Length 5-7.6 cm (2-3 in).

DISTRIBUTION/HABITAT: Pacific Ocean, Japan north to Alaska, south to Santa Monica Bay, California. Habitat: Rocky and sandy substrates, tide pools. Grunt sculpins use the barnacles’ shells as protection and egg-laying sites. In this position, the shape of its head resembles the former resident of the shell.

Intertidal to 165 m. (540 ft)

DIET IN THE WILD: Crustaceans. Young consume zooplankton, invertebrate and fish larvae

LONGEVITY: about four years.

REPRODUCTION: Observations in captivity show that during spawning season the female chases the male until he is trapped in a rocky cavern. She keeps him captive until her eggs are laid; fertilization is external. After the eggs are fertilized, the female leaves the male to guard the nest. She may return occasionally to take a shift protecting the eggs. When it’s time for the eggs to hatch, whichever parent is guarding them (male or female) takes the eggs into its mouth, leaves the nest and literally spits the eggs out—breaking the eggs open. The newly hatched larvae then swim away to begin their lives.

REMARKS: Produces grunt-like sounds when removed from water, thus the common name. Eyes operate independently.
Like most sculpins, rarely swims freely in the water column; instead usually “walks” with a hopping motion over the substrate by use of its large, fan-like pectoral fins. Frequently observed taking shelter in empty shells, including those of the giant barnacle, Balanus nubilis, as well as in cans and bottles.

They move by crawling on the tips of their finger-like pectoral fins in a series of twitchy hops, jerks and jumps.

They make a wheezing-grunting sound when removed from the water, hence the name, grunt sculpin.

References

California Academy of Sciences Steinhart Aquarium, Water Planet Locomotion 2018

Ron’s Flickr https://www.flickr.com/photos/cas_docents/15896092713/in/album-72157662278273245/

Ron’s WordPress Shortlink https://fishoncomputer.wordpress.com/wp-admin/post-new.php

Seattle Aquarium https://www.seattleaquarium.org/animals/grunt-sculpin

Aquarium of the Pacific http://www.aquariumofpacific.org/onlinelearningcenter/species/grunt_sculpin/

TAXONOMY
Phylum: Mollusca
Class: Gastropoda,
Order: Nudibranchia (sea slugs)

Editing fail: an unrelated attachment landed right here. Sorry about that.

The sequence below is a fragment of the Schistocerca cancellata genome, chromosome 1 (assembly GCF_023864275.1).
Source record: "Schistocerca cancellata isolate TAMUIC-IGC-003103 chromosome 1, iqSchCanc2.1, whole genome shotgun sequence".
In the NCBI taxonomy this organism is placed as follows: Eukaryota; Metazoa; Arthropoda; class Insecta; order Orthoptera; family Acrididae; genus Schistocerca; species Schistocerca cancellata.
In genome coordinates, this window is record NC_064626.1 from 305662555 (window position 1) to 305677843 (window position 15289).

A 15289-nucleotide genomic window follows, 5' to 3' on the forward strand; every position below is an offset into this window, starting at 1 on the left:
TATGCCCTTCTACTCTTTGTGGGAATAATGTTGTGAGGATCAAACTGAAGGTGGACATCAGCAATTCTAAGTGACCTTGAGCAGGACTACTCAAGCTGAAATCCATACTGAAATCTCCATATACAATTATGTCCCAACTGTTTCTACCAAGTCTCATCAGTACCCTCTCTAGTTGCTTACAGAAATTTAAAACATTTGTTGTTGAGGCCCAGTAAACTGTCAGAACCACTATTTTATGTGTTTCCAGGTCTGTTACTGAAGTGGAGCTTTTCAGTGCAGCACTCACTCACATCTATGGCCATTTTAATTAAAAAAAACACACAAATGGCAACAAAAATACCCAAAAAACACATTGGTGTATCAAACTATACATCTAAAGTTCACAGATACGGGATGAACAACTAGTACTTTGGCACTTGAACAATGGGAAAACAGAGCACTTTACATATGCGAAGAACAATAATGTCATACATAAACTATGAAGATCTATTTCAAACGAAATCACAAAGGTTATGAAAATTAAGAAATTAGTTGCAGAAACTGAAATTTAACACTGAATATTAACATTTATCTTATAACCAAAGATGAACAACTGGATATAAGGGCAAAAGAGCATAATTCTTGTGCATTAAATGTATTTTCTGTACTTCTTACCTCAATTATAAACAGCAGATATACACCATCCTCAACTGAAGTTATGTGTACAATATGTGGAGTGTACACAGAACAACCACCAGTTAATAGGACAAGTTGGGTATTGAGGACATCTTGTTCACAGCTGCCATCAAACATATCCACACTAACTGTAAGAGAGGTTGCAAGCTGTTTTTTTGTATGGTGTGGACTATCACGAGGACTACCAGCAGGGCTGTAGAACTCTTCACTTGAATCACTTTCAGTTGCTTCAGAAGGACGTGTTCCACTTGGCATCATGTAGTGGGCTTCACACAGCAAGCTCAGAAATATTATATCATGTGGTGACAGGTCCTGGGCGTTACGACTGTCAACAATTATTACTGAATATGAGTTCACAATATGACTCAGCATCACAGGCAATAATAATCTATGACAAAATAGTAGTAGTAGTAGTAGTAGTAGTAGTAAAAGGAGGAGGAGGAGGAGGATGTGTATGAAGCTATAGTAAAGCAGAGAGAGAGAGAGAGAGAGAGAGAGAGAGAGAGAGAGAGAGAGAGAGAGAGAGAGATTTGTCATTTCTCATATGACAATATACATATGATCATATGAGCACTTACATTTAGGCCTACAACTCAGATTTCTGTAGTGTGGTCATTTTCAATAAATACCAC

Family Tethydidae

Genus/ species: Melibe leonina

YouTube VIDEO  http://youtu.be/Xe2bM2kKm-U

GENERAL CHARACTERISTICS: Color a translucent gray, greenish-gray, or yellowish-gray, with opaque brown hepatic diverticula. Melibe leonina has 4-6 pairs of large, leaflike or paddlelike cerata in two rows down its dorsum and a large oral hood with two rows of filiform tentacles around its margin.

Length up to 102 mm long (4 in), 25 mm (1 in) wide, and 51 mm (2 in) across the expanded oral hood.

DISTRIBUTION/HABITAT: West coast of North America from Alaska to Baja California in eelgrass beds, kelp (especially Macrocystis) beds, harbors. When swimming it is usually upside-down, and undulates back and forth.

DIET:  M. leonina feeds on Copepods, amphipods, and ostracods, as well as small post-larval mollusks. They firmly attache itself to a kelp blade and then sweeps its raised hood downward or to the side. When food lands on the lower surface of the hood, the melibe sweeps together the two sides of the hood, and its fringing tentacles lock in the prey. The hood contracts to force the captured food into the M. leonine’s mouth.

REPRODUCTION and DEVELOPMENT:  M. leonine are hermaphrodites (they have both male and female sexual organs), and fertilization is internal. The animal can lay as many as 30,000 eggs, which are enclosed in a long, gelatinous ribbon.

REMARKS:  Noxious secretions of the melibe smell like watermelon, according to aquarists. They are gregarious animals and probably use it to keep together as well as for defense.  Most predators avoid the noxious secretions of nudibranchs; but the kelp crab is an exception. 

This species has been used for neurological research.

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References

California Academy of Sciences, Steinhart Aquarium, Water is Life 2019

Ron’s WordPress Shortlink wp.me/p1DZ4b-fW

Ron’s flickr www.flickr.com/photos/cas_docents/sets/72157608597736188/

Monterey Bay Aquarium www.montereybayaquarium.org/animal-guide/invertebrates/me…

EOL eol.org/pages/454874/details